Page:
Monday, February 2, 2015

183. Sources of happiness

 A large literature on happiness and happiness research boil down to a distinction between two main sources of happiness: purpose and pleasure.

This is not really new, and can be found in ancient Greek philosophy, with the notion of eudaimonia: a ‘good’ life as a meaningful whole, with momentary pleasure only an element in that. Pleasure without purpose yields a sense of emptiness, worthlessness, lack of direction, lack of coherence, and a sense of being forlorn. It entails lack of identity. It misses the point of life. But life without pleasure is not much fun.

Purpose entails the feeling of leading a ‘meaningful’ life. What does that mean?

I think that it is related to the wider notion of religion, beyond, or short of, theistic religion (belief in a God), which I discussed in item 14 of this blog. The fundamental meaning of religion, I proposed, was an orientation towards something beyond and bigger than oneself. The form that I prefer is an orientation to ‘the other’, with what one contributes to life and society, and leaves behind at death, as the only form of ‘hereafter’ we have, making the best of one’s talents and circumstances (see item 124).

Of course there are many ways of making a contribution: raising children, being a good friend, achieving love (see below), teaching, developing a business, being a statesman, science, art, philosophy, etc.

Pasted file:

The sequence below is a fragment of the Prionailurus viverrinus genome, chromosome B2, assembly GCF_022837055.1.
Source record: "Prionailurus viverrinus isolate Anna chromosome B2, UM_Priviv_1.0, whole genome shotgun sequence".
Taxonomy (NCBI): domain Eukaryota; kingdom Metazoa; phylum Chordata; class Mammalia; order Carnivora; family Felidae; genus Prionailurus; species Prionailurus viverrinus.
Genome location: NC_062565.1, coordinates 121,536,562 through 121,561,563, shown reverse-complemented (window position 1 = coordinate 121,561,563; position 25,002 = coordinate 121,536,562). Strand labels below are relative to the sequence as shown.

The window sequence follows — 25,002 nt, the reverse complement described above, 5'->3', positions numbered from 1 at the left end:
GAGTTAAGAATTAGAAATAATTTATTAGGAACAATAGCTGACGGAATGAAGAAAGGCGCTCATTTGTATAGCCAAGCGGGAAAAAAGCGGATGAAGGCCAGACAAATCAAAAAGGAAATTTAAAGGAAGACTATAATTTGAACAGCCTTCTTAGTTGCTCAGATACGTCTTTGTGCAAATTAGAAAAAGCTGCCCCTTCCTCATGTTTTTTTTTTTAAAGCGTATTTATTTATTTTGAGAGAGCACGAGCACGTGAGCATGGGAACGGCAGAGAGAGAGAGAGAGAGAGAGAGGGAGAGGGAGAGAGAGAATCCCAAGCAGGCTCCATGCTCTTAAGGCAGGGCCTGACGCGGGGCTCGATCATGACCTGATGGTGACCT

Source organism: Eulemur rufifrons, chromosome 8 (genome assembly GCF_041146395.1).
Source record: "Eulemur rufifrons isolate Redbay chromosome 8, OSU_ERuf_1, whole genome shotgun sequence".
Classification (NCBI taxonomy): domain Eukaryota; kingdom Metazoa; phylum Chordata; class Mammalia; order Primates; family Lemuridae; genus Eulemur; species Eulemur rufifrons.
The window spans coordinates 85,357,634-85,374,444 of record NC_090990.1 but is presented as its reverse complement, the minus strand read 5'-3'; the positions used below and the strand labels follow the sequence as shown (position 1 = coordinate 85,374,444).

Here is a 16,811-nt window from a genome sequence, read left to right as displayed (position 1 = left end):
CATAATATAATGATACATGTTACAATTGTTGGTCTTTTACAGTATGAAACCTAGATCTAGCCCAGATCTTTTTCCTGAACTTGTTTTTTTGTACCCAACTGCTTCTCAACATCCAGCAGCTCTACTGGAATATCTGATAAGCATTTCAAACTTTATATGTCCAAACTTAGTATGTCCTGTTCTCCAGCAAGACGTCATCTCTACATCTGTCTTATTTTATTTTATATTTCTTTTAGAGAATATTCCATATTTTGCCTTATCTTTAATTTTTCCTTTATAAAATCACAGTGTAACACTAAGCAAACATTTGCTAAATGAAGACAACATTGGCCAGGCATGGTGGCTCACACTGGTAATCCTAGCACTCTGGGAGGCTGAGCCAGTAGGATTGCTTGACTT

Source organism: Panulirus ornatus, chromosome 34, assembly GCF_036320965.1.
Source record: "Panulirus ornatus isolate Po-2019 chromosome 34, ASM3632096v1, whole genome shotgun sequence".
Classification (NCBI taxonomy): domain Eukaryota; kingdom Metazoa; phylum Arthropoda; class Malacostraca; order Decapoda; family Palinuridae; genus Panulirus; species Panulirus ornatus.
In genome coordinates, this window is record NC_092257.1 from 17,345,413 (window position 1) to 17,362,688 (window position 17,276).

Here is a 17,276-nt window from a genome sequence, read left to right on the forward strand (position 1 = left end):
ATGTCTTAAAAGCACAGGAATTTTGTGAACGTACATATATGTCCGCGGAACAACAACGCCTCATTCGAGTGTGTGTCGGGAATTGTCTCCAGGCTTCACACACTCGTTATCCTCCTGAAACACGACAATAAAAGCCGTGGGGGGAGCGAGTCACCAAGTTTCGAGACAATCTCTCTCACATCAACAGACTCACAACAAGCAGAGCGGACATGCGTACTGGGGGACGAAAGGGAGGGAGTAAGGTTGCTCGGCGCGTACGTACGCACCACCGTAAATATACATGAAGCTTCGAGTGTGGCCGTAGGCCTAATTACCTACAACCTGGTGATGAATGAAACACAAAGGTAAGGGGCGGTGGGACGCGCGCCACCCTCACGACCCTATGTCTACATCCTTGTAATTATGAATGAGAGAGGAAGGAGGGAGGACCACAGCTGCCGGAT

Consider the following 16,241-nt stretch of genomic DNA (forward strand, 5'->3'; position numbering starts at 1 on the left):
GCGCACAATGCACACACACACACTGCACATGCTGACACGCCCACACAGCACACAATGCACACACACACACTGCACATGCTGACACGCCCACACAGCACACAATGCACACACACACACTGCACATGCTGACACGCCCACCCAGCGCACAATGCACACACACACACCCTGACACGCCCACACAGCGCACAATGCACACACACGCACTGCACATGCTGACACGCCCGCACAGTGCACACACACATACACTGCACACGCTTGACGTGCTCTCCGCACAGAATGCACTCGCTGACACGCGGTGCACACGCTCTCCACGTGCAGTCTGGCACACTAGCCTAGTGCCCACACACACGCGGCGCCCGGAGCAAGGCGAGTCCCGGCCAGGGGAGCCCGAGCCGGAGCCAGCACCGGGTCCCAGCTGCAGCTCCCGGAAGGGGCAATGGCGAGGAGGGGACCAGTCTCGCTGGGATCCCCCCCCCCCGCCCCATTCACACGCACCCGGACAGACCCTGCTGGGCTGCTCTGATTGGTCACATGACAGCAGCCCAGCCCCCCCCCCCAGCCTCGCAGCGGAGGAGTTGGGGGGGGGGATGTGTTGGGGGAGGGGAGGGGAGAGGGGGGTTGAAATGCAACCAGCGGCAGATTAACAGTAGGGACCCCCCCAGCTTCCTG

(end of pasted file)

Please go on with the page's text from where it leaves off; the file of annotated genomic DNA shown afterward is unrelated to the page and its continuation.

Where does pleasure come in? Ideally, it entails enjoyment in pursuing a meaningful purpose. It can be taxing to strive for a purpose: effort, strife, setbacks, disappointment, grief, pain, …

However, to some people accepting a challenge, fighting for a purpose, exercising discipline, and having to renounce ease and comfort may be part of the enjoyment of life. Think of Nietzsche’s will to power, the enjoyment of overcoming obstacles.

Also, being open to others and exercising empathy form an opportunity, the only one there is, really, to correct one’s prejudices and grow, spiritually and intellectually. That may not only enhance purpose but also contribute to pleasure. Without it we stagnate in our selves.

For some or sometimes pleasure entails excitement, and for others or at other times serenity and peace. Think of Nietzsche’s pair of on the one hand balance and harmony (Apollo) and on the other hand rave and ecstasy (Dionysos). They may alternate, in the striving for fulfilment of a purpose, and one may take pleasure in such alternation.

As discussed in item 121, a prime challenge for happiness is learning to deal with the dynamic, the challenge, tension and marvel, of the pleasure of passion (eros) and the purpose of loving friendship (philia), and trying to have pleasure in going from the one to the other, or combining the two. 

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